Yathe Byan Cave

Beez Neez
Skipper and First Mate Millard (Big Bear and Pepe)
Mon 11 Dec 2017 23:07
Yathe Byan Cave
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We took a side road and at the end saw quite a sight, a holy place half in and half out of a cave.
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We climbed the steep steps passing a few faithful and read the information board: The Ya-The-Byan Cave is one of the natural limestone caves which is situated on the western side of Than Lwin River at 116 feet above sea-level, near the Ya-The-Byan village, Hpa An Township, Kayin State.
On the eastern walls and the interior of the Ya-The-Byan Cave, votive tablets and many Buddha images of different sizes from 3 inches to 5 feet in height can be seen.
As there is no direct sunlight, the original workmanship of Buddha images is well preserved and can be viewed today. Studies show that statues, images and votive tablets were donated in the 17th Century by many pilgrims and devotees who wanted to make merit from nearby region. There are three Buddha images in sitting and standing positions which are nearly 5 feet in the height and carved on the walls. A significant motif of these Buddha images is the rising of flames from the hair-knot. Some of the Buddha images can be dated to the top A.D 13th Century. Some of the votive tablets have been lost due to natural disasters and long duration.
The Department of Archaeology, National Library and Museum of Ministry of Culture has preserved and maintained the Ya-The-Byan Cave since 1975.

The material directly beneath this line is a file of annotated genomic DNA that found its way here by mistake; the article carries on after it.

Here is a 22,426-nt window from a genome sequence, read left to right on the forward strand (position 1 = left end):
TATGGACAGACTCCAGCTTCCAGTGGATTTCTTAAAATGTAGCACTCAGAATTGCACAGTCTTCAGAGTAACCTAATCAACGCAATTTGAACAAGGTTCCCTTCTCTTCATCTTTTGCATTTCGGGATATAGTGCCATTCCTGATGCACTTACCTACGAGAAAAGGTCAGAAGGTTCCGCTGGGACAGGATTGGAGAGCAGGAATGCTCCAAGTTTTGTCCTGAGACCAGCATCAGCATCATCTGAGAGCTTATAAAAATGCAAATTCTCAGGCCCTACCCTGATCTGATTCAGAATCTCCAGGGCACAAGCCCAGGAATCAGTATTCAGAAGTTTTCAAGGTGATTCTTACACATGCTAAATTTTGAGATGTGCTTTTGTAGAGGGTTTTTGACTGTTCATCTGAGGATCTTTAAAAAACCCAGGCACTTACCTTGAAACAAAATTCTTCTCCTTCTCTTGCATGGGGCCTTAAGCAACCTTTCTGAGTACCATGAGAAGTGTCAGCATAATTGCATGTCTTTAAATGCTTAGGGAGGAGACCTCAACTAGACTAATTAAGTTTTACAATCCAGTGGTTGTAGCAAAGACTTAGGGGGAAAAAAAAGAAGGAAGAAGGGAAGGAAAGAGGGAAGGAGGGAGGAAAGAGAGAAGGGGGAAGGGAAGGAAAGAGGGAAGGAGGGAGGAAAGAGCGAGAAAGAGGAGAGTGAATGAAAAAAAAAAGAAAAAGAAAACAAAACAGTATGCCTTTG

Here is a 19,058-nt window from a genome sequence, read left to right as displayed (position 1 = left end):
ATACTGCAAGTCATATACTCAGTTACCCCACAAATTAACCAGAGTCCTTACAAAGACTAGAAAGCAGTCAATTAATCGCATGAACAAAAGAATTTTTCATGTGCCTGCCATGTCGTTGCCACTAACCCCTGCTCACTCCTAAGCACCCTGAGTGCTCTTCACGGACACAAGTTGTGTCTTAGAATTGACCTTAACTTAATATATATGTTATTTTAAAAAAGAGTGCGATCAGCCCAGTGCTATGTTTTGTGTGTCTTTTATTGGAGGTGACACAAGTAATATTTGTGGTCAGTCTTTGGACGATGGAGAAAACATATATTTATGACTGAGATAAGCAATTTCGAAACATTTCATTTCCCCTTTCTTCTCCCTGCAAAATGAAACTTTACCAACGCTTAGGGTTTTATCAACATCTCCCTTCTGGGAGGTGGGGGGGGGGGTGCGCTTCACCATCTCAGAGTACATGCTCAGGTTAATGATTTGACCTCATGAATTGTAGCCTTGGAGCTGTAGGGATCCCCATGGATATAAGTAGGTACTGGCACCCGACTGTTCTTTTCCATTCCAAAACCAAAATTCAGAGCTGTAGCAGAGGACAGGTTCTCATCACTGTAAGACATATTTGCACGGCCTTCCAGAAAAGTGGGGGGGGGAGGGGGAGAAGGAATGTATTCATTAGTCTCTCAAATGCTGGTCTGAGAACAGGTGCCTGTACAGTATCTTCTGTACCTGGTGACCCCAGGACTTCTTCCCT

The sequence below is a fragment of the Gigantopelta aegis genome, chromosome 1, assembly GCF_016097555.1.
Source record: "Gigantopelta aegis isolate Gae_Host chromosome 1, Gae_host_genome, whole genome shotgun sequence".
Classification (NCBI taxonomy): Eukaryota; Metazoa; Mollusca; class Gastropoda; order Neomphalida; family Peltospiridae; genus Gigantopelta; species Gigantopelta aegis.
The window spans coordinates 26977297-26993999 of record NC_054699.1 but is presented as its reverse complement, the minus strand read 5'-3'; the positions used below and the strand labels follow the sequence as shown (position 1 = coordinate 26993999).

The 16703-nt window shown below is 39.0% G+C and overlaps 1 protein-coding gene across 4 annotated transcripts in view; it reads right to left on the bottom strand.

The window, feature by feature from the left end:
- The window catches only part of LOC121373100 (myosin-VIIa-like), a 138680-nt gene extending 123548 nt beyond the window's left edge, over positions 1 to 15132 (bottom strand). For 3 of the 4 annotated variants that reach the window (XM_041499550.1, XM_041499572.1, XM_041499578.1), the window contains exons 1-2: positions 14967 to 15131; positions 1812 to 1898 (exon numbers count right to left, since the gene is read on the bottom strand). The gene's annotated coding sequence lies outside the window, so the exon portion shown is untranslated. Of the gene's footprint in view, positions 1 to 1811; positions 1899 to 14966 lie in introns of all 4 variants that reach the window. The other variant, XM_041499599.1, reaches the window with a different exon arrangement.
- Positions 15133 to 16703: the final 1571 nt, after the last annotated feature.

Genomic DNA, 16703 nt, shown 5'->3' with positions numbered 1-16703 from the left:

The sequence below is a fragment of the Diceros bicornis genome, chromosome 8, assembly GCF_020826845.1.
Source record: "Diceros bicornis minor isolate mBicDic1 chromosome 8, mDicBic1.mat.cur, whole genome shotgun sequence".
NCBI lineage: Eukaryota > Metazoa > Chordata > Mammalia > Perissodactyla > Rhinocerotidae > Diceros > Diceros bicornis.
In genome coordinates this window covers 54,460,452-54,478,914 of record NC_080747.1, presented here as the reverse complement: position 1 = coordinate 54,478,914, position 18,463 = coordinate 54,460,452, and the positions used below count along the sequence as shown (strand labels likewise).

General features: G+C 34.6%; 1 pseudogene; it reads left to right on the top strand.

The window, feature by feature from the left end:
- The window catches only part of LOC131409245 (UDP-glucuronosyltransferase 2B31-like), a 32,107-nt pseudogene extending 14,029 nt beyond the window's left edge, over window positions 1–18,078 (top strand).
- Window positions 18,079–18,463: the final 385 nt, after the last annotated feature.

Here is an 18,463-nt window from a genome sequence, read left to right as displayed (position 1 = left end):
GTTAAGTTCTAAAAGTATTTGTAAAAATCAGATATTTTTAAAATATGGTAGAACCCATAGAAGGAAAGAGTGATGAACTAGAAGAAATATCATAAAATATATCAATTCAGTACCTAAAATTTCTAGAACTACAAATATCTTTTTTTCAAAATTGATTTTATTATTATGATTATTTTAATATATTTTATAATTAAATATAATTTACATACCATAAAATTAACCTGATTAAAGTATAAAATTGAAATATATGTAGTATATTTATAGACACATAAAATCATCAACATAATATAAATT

View from the top of the steps.
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Bear’s new friends, sadly, a bit crumbly.
Above us, the higher cave.
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We went to explore the cave and saw some nice Saracens heads.
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High above us a golden stupa and steps up to the outside.
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To our right was a ‘field’ of stone mounds.
The end of the field of stones, looking up at Bear on the stairs up to the viewing platform.
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Up the steps we looked up to a viewing platform, reached by a bridge, with quite painful floor matting.
Once there, Bear posed with new friends.
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Back in the cave we took in more of Nature’s sculptures.
Back in the first part of the cave with quite a line-up.
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Holding hands gives an idea of how big the Buddha’s are.
Up the steps to the top of the cave and loads Buddhas carved or added to the wall.
Down the front steps of the upper cave.
View out from the top.
Outside, a well with a bucket for feet washing and an information board about the bats.
The caves around Hpa An are home to millions of bats from over 10 different species. The keystone species within the caves are bats. The copious guano they deposit beneath their roosts has enabled a whole ecosystem of unique flora and fauna to develop. These bats not only create ecosystems but provide important ecosystem services for human communities: by eating huge numbers of agricultural pests, and by providing guano that is harvested regularly by local communities, they are a valuable asset.
Based on scientific surveys, at least 7 species of invertebrates can be found in Yathet Pyan cave. The smallest rare species of bat and the world’s smallest mammal Kitti’s hog-nosed bat also known as bumblebee bat Craseonycteristhonglongyai are living in this cave. Among the 7 species of bat, Minopterusmagnater, numbers around 50,000, as the large number of bat is found in this cave.
The cave ecosystems created by the bats are fragile; too much disturbance and they begin to unravel. In developing the sites we need to achieve a delicate balance, allowing the caves to be visited by pilgrims and tourists, but in a way that allows the wild creatures to share them, too.
                     DOESN’T LOOK AS OLD AS IT IS